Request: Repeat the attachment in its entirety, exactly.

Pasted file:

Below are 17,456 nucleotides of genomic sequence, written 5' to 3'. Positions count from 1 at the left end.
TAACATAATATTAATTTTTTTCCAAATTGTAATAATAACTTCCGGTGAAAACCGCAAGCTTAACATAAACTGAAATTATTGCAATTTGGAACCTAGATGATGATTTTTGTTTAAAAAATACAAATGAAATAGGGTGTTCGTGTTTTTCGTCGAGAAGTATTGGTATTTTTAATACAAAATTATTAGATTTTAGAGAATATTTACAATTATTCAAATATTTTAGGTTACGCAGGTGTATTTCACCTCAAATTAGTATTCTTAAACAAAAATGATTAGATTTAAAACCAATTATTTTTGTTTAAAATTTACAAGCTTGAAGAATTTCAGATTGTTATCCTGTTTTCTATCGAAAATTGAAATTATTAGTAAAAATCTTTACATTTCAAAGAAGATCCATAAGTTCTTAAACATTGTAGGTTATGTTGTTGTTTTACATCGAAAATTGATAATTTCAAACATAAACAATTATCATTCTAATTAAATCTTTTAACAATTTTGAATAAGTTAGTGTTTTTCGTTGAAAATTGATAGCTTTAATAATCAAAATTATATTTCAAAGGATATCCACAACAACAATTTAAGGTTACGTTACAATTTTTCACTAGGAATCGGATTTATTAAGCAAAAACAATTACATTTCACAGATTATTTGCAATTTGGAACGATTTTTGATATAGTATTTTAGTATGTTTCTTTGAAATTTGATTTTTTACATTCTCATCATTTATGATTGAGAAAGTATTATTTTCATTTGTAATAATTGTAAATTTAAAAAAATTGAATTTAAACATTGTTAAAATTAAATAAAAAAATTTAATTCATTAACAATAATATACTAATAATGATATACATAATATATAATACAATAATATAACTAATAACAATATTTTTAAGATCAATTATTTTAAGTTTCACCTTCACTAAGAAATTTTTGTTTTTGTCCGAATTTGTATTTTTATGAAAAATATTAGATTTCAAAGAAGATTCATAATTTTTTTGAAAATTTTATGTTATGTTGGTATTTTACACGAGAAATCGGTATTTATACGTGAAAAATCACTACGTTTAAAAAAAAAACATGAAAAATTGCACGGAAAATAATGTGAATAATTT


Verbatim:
Below are 17,456 nucleotides of genomic sequence, written 5' to 3'. Positions count from 1 at the left end.
TAACATAATATTAATTTTTTTCCAAATTGTAATAATAACTTCCGGTGAAAACCGCAAGCTTAACATAAACTGAAATTATTGCAATTTGGAACCTAGATGATGATTTTTGTTTAAAAAATACAAATGAAATAGGGTGTTCGTGTTTTTCGTCGAGAAGTATTGGTATTTTTAATACAAAATTATTAGATTTTAGAGAATATTTACAATTATTCAAATATTTTAGGTTACGCAGGTGTATTTCACCTCAAATTAGTATTCTTAAACAAAAATGATTAGATTTAAAACCAATTATTTTTGTTTAAAATTTACAAGCTTGAAGAATTTCAGATTGTTATCCTGTTTTCTATCGAAAATTGAAATTATTAGTAAAAATCTTTACATTTCAAAGAAGATCCATAAGTTCTTAAACATTGTAGGTTATGTTGTTGTTTTACATCGAAAATTGATAATTTCAAACATAAACAATTATCATTCTAATTAAATCTTTTAACAATTTTGAATAAGTTAGTGTTTTTCGTTGAAAATTGATAGCTTTAATAATCAAAATTATATTTCAAAGGATATCCACAACAACAATTTAAGGTTACGTTACAATTTTTCACTAGGAATCGGATTTATTAAGCAAAAACAATTACATTTCACAGATTATTTGCAATTTGGAACGATTTTTGATATAGTATTTTAGTATGTTTCTTTGAAATTTGATTTTTTACATTCTCATCATTTATGATTGAGAAAGTATTATTTTCATTTGTAATAATTGTAAATTTAAAAAAATTGAATTTAAACATTGTTAAAATTAAATAAAAAAATTTAATTCATTAACAATAATATACTAATAATGATATACATAATATATAATACAATAATATAACTAATAACAATATTTTTAAGATCAATTATTTTAAGTTTCACCTTCACTAAGAAATTTTTGTTTTTGTCCGAATTTGTATTTTTATGAAAAATATTAGATTTCAAAGAAGATTCATAATTTTTTTGAAAATTTTATGTTATGTTGGTATTTTACACGAGAAATCGGTATTTATACGTGAAAAATCACTACGTTTAAAAAAAAAACATGAAAAATTGCACGGAAAATAATGTGAATAATTT